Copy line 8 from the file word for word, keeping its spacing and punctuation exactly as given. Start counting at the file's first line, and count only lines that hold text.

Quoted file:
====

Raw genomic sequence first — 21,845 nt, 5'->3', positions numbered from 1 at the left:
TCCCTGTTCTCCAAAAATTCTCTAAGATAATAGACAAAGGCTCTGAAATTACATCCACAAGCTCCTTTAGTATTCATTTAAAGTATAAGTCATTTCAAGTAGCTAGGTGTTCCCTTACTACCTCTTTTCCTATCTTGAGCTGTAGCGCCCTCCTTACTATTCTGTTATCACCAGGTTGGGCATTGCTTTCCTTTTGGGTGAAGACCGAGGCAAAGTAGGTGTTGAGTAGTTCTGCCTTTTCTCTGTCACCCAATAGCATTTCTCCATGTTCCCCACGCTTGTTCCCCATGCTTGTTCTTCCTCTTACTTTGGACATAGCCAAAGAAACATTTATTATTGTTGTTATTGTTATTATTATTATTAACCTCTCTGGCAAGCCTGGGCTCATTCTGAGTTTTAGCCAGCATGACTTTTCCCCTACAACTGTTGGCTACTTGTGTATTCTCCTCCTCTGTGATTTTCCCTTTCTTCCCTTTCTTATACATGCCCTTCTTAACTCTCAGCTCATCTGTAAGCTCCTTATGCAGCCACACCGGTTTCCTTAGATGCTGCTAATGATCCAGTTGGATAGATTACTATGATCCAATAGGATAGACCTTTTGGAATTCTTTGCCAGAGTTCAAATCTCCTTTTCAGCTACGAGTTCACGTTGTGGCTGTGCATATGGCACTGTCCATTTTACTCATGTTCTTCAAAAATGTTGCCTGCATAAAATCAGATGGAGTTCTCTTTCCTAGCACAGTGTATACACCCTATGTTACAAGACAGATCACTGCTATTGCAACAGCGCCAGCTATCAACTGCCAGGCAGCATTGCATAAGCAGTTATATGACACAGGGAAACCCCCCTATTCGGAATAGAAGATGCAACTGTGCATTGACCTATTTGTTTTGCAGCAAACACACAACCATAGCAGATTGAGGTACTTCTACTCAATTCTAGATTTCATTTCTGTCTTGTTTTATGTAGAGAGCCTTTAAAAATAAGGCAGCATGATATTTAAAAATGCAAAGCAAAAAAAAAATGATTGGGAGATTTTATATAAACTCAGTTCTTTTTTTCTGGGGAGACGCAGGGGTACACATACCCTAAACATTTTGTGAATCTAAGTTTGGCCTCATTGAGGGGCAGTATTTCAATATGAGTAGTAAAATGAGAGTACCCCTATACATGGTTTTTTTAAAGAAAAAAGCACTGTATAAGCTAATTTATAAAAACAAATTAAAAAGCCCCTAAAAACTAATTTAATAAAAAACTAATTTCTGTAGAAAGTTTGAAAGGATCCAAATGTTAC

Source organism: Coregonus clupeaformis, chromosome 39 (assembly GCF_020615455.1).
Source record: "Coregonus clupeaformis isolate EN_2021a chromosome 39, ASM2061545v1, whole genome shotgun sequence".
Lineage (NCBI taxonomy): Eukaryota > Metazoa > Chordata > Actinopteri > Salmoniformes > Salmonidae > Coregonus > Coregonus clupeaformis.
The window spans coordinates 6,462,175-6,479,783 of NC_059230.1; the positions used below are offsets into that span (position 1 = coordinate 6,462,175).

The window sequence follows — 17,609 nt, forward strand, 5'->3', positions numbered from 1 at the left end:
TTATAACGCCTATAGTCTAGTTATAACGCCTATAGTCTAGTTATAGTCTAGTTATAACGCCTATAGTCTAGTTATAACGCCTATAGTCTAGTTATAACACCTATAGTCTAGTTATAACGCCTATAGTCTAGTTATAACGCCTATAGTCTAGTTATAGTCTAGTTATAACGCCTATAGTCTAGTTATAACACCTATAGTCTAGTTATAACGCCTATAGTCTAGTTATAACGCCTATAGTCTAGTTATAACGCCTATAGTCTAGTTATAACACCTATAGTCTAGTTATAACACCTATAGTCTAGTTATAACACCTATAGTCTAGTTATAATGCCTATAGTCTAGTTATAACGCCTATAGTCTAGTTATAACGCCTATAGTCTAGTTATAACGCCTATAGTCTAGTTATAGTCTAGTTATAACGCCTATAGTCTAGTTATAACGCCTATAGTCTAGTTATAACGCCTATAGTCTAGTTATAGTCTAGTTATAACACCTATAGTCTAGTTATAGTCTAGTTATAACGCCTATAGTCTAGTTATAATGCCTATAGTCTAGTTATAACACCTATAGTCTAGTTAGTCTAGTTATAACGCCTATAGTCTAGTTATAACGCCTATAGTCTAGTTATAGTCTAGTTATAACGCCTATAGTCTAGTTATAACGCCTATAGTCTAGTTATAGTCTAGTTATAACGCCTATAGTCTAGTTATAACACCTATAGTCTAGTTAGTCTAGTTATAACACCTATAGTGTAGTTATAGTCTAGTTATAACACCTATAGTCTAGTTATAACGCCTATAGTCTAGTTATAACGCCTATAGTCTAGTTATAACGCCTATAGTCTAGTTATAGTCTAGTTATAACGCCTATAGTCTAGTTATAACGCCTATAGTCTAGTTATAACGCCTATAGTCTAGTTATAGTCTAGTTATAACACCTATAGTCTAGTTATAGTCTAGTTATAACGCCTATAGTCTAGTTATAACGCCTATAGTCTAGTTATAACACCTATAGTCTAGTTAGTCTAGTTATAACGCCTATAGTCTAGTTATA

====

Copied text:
TTATAACGCCTATAGTCTAGTTATAACGCCTATAGTCTAGTTATAGTCTAGTTATAACGCCTATAGTCTAGTTATAACGCCTATAGTCTAGTTATAACACCTATAGTCTAGTTATAACGCCTATAGTCTAGTTATAACGCCTATAGTCTAGTTATAGTCTAGTTATAACGCCTATAGTCTAGTTATAACACCTATAGTCTAGTTATAACGCCTATAGTCTAGTTATAACGCCTATAGTCTAGTTATAACGCCTATAGTCTAGTTATAACACCTATAGTCTAGTTATAACACCTATAGTCTAGTTATAACACCTATAGTCTAGTTATAATGCCTATAGTCTAGTTATAACGCCTATAGTCTAGTTATAACGCCTATAGTCTAGTTATAACGCCTATAGTCTAGTTATAGTCTAGTTATAACGCCTATAGTCTAGTTATAACGCCTATAGTCTAGTTATAACGCCTATAGTCTAGTTATAGTCTAGTTATAACACCTATAGTCTAGTTATAGTCTAGTTATAACGCCTATAGTCTAGTTATAATGCCTATAGTCTAGTTATAACACCTATAGTCTAGTTAGTCTAGTTATAACGCCTATAGTCTAGTTATAACGCCTATAGTCTAGTTATAGTCTAGTTATAACGCCTATAGTCTAGTTATAACGCCTATAGTCTAGTTATAGTCTAGTTATAACGCCTATAGTCTAGTTATAACACCTATAGTCTAGTTAGTCTAGTTATAACACCTATAGTGTAGTTATAGTCTAGTTATAACACCTATAGTCTAGTTATAACGCCTATAGTCTAGTTATAACGCCTATAGTCTAGTTATAACGCCTATAGTCTAGTTATAGTCTAGTTATAACGCCTATAGTCTAGTTATAACGCCTATAGTCTAGTTATAACGCCTATAGTCTAGTTATAGTCTAGTTATAACACCTATAGTCTAGTTATAGTCTAGTTATAACGCCTATAGTCTAGTTATAACGCCTATAGTCTAGTTATAACACCTATAGTCTAGTTAGTCTAGTTATAACGCCTATAGTCTAGTTATA